Satiety is the feeling of fullness and is very important for weight loss. High satiety equals better adherence to the diet and therefore, weight loss. It is often assumed that low-GL diets will lead to increased satiety. But what does the research say?


Short-term Studies on Glycemic Index

34 overweight adults were given calorie-restricted diets with low or high-GL. The participants lost weight (due to the deficit) but both groups experienced the same amount of satiety 6. Therefore, GL did not affect satiety in this study.

Another study was conducted with 40 normal weight and 40 overweight participants for 4 weeks. No difference in satiety was reported between diets. However, women reported feeling fuller when consuming a low-GL diet 7.


Long-term Studies on Glycemic Index

These were short term studies but the results of a low/high-GL diet for a long term might be different. Thus, if a low-GL diet is more satiating then it should lead to a lesser energy intake over the long term. However, energy intake was not different for varying dietary GLs among a sample of 15,258 Europeans 8, 59,000 black US women 9 and 64,227 Chinese women 10.

Therefore, the data is equivocal with regards to satiety – dietary GL does not affect satiety.


Type 2 diabetes

Low-GL diets are heavily recommended for people with type 2 diabetes since blood sugar control is very important for diabetics. So taken at face value, this recommendation makes sense. Blood sugar control can be measured by various Glucose Tests. The most common tests are HbA1c, fasting glucose and 2-h glucose tests.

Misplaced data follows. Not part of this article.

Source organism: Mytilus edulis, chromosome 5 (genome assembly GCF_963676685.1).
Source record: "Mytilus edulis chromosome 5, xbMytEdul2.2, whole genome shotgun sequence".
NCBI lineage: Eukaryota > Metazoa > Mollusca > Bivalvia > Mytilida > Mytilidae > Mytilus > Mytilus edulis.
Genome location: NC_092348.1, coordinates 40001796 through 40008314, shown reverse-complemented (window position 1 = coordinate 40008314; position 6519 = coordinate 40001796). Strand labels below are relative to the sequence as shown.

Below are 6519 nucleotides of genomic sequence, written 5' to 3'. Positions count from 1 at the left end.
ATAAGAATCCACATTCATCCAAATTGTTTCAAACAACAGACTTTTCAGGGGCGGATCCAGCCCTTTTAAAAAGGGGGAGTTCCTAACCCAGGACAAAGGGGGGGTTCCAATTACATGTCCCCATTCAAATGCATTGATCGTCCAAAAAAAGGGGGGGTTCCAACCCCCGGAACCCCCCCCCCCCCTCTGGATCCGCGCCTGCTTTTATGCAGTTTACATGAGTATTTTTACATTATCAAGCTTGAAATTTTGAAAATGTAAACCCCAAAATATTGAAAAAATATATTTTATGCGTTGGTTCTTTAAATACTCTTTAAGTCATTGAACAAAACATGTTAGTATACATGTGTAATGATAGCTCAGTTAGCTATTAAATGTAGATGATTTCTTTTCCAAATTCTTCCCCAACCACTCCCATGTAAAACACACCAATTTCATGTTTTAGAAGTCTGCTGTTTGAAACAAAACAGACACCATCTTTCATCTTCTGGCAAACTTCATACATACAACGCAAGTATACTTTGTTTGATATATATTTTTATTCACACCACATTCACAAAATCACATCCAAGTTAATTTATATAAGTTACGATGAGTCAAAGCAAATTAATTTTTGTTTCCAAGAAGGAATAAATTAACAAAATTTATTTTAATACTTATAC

Therefore, the studies can have one of the following results –

  1. Positive association between Glucose Tests and GL – This means that low GL diets are associated with
    better blood sugar control.
  2. Negative association between Glucose Tests and GL – This means that low GL diets worsen blood sugar
  3. No association between Glucose Tests and GL – This means that low GL diets don’t affect blood
    sugar control.


Almost all studies reported no associations

There was no association between GL and HbA1c among 238 obese Latino adults with type 2 diabetes 11.  Further, an analysis of 1255 adults from one study and 2078 adults from another study also showed no associations between GL and fasting glucose, 2-h glucose, or HbA1c 12,13. Only one study with 640 adults with type 2 diabetes, fasting glucose and HbA1c were positively associated with GL 4.

In summary, results from studies relating the glycemic load with blood sugar control are inconsistent. At present, the data does not support an association between dietary GL and markers of glucose homeostasis.



To conclude, the evidence does not indicate any beneficial effects associated with following a low-GL diet in the context of weight loss and diabetes. Any observed benefits of a low-GL diet can be attributed to the removal of processed foods. Therefore, whether it is weight loss or blood sugar control, just eating whole and minimally processed foods is the way to go.